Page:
The sugar-lump-crushing difficulties were enough to discourage me from making them again, unless I could find sugar lumps already that size. Also you can see in the photo of Cobb's Bath Buns they have currants but Jane's recipe did not call for them. Cobb's buns are more charming than mine. But my Bath Buns were rich, buttery, and delicious for breakfast warmed, split, and spread with butter.
Saturday, December 29, 2007
My sons have taken over decorating the tree, discussing each ornament and its history as they pull it out from the box.
Sometimes I am so busy getting ready for Christmas and getting everyone else presents I forget to check in to make sure my kids are thinking about giving, too. If they are not giving presents, then they're missing out on the best part of Christmas. I know it's a cliche, but I genuinely feel it's more fun to give presents than to get them. When they stopped believing in Santa Claus, I started talking about the spirit of Santa--the spirit of giving--and how that's what I believe in. My husband sniggered a bit, and my kids rolled their eyes, but I think they got it.
My older son gave me a madeleine pan and a great card.
My younger son gave me a Juncus inflexus 'Afro', also known as a Blue Medusa Rush (you can see why it's called this).
They had a lot of fun making silly cards for each other. I think what's meaningful to them about Christmas is being together with our family as we always are at Stinson Beach for a few days, and then having our own Christmas, just the four of us, at home.
This Christmas we braved the traffic and drove back out to Stinson Beach for Christmas dinner. My husband, his brother, and I cooked dinner. The menu was Oysters with Mignonette, Roast Leg of Lamb with Pomegranate Molasses Glaze, Roasted Potatoes and Onions, Mixed Green Salad with Citrus Dressing, and homemade Apple Galette. We drank Roederer Blanc De Noirs sparking wine, a Cabernet Sauvignon and a Ridge Zinfandel.
My cousin and her husband earned the Cleverest Christmas Card Award this year with their stamp. Guess which one is my cousin holding their daughter.
Sunday, December 23, 2007
This weekend we were up at Stinson Beach with family, and I stole away quite a few times to peer at birds on Bolinas Lagoon with my binoculars. In the winter, Bolinas Lagoon is a major winter stopping place for hundreds of shorebirds and ducks, and it hosts lots of other bird species year-round. Over the many years that we've been staying at Stinson Beach during Christmas--I believe it's at least thirty years, although I'm not sure we know the exact year we starting coming--I've gradually become more and more interested in the birds we see. When I was a child, I remember the adults discussing dowitchers and avocets but I was too busy playing on the beach to take a look at them. If I remember any birds from that time, it is the sanderlings--the little plump gray ones that run away from the waves, then turn around and follow them as the waves retreat, back and forth all day until a dog or a person startles them and they rise up all at once in a silvery flock that turns white when they bank and then gray again when swerve the other way.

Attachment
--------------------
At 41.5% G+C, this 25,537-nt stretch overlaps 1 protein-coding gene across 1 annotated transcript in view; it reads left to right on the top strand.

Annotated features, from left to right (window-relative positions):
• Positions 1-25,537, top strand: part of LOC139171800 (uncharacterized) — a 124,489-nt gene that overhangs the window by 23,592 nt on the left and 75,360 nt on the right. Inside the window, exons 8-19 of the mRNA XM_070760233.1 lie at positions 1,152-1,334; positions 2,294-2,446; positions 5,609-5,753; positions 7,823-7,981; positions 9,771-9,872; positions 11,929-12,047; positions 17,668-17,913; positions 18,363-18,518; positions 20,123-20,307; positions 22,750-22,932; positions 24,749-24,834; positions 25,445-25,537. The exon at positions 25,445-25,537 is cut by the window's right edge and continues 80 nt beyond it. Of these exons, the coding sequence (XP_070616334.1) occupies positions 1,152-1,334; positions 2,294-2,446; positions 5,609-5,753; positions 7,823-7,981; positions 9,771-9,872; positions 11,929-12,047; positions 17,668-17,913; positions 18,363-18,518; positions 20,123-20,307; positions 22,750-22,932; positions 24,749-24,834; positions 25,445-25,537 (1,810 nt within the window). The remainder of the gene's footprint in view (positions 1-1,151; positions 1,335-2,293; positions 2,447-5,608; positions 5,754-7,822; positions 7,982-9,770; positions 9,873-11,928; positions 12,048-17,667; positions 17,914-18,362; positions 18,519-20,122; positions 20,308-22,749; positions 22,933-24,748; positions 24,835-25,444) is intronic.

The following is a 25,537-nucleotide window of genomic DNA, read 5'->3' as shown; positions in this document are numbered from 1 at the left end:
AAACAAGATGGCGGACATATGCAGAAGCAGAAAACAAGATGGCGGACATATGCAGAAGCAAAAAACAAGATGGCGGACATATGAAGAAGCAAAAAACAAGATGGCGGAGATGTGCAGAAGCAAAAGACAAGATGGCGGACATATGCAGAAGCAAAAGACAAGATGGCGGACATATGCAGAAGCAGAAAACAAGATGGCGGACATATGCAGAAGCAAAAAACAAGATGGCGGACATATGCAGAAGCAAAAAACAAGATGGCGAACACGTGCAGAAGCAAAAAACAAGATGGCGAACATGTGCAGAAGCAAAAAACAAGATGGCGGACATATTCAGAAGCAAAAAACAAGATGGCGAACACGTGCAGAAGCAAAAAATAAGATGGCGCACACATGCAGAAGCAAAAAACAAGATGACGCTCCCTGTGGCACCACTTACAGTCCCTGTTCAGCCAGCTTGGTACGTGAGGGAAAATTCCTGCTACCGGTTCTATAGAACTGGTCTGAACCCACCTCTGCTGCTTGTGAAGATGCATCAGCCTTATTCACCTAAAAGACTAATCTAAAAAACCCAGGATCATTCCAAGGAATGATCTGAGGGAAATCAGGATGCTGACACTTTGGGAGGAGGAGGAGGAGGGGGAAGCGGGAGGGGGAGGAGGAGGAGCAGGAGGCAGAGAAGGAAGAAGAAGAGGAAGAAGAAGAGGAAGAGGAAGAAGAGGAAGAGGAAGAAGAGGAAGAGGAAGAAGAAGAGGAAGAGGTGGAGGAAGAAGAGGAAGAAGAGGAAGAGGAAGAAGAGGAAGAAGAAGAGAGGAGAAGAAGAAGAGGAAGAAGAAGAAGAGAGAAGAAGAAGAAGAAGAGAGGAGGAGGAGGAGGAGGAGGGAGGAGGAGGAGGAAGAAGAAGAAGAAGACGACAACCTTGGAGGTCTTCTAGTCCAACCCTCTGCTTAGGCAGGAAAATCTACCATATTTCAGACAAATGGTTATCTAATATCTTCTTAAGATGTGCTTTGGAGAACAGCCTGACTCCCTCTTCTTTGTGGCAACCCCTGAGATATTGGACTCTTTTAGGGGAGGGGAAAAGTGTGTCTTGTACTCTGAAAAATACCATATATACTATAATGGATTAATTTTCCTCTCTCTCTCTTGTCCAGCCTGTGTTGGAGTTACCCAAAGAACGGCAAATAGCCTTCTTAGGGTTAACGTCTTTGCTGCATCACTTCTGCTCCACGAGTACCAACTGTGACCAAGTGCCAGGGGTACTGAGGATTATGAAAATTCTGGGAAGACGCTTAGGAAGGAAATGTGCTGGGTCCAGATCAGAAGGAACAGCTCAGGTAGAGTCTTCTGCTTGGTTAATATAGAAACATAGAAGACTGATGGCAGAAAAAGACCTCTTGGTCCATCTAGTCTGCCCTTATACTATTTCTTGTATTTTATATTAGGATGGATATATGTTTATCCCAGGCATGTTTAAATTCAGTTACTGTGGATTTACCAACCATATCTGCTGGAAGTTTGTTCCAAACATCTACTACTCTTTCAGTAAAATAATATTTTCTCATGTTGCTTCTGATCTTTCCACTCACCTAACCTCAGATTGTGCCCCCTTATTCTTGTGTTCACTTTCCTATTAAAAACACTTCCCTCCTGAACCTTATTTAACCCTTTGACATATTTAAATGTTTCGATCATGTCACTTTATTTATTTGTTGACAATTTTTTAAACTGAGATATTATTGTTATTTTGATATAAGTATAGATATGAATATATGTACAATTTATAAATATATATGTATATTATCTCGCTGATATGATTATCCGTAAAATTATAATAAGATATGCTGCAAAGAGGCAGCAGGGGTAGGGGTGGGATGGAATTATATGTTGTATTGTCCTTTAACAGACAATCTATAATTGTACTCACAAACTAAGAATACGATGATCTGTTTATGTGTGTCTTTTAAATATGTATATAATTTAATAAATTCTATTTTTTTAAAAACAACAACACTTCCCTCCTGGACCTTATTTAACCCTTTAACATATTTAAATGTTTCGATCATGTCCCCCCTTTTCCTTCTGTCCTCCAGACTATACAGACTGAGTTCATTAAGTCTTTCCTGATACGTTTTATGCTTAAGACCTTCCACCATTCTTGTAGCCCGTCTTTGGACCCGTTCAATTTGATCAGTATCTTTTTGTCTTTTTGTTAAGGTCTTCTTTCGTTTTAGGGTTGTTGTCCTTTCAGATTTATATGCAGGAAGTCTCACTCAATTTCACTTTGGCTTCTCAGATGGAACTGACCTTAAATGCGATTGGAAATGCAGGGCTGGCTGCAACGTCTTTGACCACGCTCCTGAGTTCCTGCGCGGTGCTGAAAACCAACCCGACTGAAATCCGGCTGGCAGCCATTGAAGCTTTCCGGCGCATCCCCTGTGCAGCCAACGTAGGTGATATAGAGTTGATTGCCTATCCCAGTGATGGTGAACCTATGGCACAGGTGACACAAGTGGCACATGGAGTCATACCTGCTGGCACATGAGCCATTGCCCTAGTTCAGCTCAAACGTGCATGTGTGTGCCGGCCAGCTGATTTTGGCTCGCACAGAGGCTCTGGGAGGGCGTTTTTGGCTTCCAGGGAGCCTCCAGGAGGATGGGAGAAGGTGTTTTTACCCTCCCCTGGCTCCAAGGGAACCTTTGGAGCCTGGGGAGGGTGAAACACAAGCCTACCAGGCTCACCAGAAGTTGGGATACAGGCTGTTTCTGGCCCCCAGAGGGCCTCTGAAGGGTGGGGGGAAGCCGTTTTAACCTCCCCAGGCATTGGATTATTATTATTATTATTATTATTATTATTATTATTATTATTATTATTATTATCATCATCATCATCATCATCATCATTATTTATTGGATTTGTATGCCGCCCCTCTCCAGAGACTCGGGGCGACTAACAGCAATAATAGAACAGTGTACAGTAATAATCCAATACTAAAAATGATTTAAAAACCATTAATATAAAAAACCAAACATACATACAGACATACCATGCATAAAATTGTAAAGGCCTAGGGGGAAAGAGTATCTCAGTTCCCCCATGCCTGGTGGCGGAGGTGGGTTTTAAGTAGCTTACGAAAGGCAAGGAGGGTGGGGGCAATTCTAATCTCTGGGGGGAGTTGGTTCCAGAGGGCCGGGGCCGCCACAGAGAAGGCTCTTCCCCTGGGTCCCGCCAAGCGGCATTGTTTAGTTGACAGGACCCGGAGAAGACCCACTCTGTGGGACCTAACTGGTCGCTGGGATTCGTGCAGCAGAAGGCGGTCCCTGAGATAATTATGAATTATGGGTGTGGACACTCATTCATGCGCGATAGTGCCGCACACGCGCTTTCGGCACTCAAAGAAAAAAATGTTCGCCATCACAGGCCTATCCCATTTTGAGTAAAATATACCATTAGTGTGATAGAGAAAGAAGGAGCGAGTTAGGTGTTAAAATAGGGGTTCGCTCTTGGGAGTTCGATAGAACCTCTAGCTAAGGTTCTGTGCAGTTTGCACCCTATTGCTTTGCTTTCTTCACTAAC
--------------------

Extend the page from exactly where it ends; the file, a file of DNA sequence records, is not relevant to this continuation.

Suddenly the birds became more interesting to me when my own kids got interested in birds. Their fourth-grade teacher, Mr. Rich, taught them about birds and took them birdwatching. When they began pointing out birds all around us, I began reading bird books so could keep up. Now they're no longer so captivated by birds--although they can effortlessly identify more birds than I could at their age--but I'm hooked.
In the back of our bird book--"Birds of Northern California" by David Fix and Andy Bezener, the one Mr. Rich told us to buy--there's a list of species with little boxes by each one so you can check off the ones you've seen. Avid birders keep a life list of all the bird species they've seen, and are thrilled when they can add one to the list. I'm not so much of a birding fanatic to keep a life list, although I know which ones in the bird book I've never seen. Or, I should say never identified, because there are many common birds that I've never recognized or noticed, but I'm pretty sure they have crossed my vision before.
Ducks are a good example. In the course of my life I've seen many ponds and lakes and estuaries filled with ducks, but it was only a few years ago that I really began to identify them, beyond the Mallard. One winter I saw the American Widgeon on Bolinas Lagoon. Now I see it at Stow Lake in Golden Gate Park, and dozens of them--and a few Eurasian Widgeons, too--every year at Bolinas Lagoon. This weekend I saw the Northern Pintail Duck, another duck I had probably seen before, but this weekend, I really saw it. It swam into my binoculars, looking as if it had been painted, with a chocolate head and a white line edged with black starting on the back of the head and curving around to merge with its long white neck. I also saw Scaups (whether they were Greater or Lesser I have no idea), swimming with their heads underwater along the edge of the muddy shore of the estuary. Two more species to add to my...